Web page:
A dental implant is a metal device that is surgically inserted into the upper or lower jawbone. It acts as a base for a crown, bridge, or an artificial tooth and it simulates the function of a tooth root.
Dental implants can be used in the replacement of one or more teeth and are also used to support crowns and dentures.
Implants are generally made of titanium and come in various forms such as cylinders or screws.
Dental implants are usually done in two phases:
The first phase is the actual implant placement. This is generally done in office with just local anesthesia or light sedation.
Implants are placed into the jawbone for 3 to 6 months while osseointegration (bonding to bone) takes place. This helps ensure a strong, solid foundation for replacement teeth.
During this time, temporary bridges or dentures may be used to minimize any cosmetic or chewing inconvenience. Phase #2 involves creating and attaching the new tooth or teeth to the anchored implant(s) in your jaw.
Dental implants can replace a single tooth, several teeth or complete dentures. Your dentist can recommend the best choice for you.
As with any surgery, there are some potential risks. Complications can include infection, sinus problems, nerve damage, and injury to the surrounding areas. An added risk is that the dental implant may fail to work properly.
Complications are rare, and the benefits typically outweigh the risks. Benefits include the longevity and natural-looking aesthetics of the implants.
Additionally, dental implants don’t affect the quality of any neighboring teeth like a full bridge does. Implant surgery has a high success rate in comparison to other types of tooth replacement procedures.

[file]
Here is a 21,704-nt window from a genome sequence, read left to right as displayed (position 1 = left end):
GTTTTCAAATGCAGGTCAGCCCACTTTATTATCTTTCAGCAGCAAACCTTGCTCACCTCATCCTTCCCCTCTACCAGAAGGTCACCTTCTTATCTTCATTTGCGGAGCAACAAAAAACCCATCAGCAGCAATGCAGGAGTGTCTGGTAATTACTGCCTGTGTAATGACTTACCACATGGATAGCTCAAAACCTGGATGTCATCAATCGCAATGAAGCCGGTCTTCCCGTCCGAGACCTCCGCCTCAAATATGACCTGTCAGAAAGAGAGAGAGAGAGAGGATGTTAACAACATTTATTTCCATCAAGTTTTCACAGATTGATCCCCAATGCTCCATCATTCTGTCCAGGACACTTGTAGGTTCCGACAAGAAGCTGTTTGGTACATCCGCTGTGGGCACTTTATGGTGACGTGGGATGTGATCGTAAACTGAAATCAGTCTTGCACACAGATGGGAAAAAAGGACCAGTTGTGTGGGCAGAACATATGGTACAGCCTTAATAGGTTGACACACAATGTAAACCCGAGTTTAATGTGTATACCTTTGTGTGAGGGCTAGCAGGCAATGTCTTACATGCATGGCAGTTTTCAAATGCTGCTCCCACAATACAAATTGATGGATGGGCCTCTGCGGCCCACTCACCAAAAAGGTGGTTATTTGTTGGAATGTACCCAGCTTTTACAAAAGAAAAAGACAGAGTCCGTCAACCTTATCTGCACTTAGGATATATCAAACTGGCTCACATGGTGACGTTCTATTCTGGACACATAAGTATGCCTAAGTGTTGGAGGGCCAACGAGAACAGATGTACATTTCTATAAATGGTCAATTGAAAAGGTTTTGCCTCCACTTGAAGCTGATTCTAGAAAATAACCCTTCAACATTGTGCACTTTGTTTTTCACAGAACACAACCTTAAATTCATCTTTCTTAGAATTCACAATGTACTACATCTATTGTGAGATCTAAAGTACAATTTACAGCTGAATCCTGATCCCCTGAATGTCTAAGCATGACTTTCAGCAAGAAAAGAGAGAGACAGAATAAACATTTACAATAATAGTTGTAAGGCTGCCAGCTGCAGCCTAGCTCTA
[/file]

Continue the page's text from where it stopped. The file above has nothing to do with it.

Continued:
Upper and lower dentures have been the usual (and cheaper) replacements for missing teeth in the past, but they have very well known downsides.
Lower dentures notoriously fit poorly, cause mouth irritation and restrict talking and eating. Upper dentures do fit better but are also known to have similar issues as the gum tissue shrinks around them.
Dentures can last for a long time, and are more affordable, but they will need to be refitted.
Dental implants are permanent dental replacements that are both natural looking and very functional. Implants look much better and feel better, and offer the same force for biting as natural teeth.
If you are a non-smoker with good oral hygiene habits, dental implants should last for a lifetime.
The ideal candidate for dental implant surgery is someone who has healthy gum tissue and generally good oral health.
Anyone who has lost one or more teeth due to an injury or periodontal disease is also a good candidate.
It is also important to have an adequate amount of bone in the jaw in order for the jaw to properly support the implant.
The cost of implant surgery varies depending on the extent of the procedure. The average cost ranges from $1,250 to $3,000 per tooth but if a patient requires additional procedures such as bone regeneration and sinus elevation, the fees can increase from $15,000 to $30,000.
Factors that can affect the cost are the type of implant used, the surgeon’s fees, and the number of teeth implants needed. In some cases, insurance covers a portion of the fees.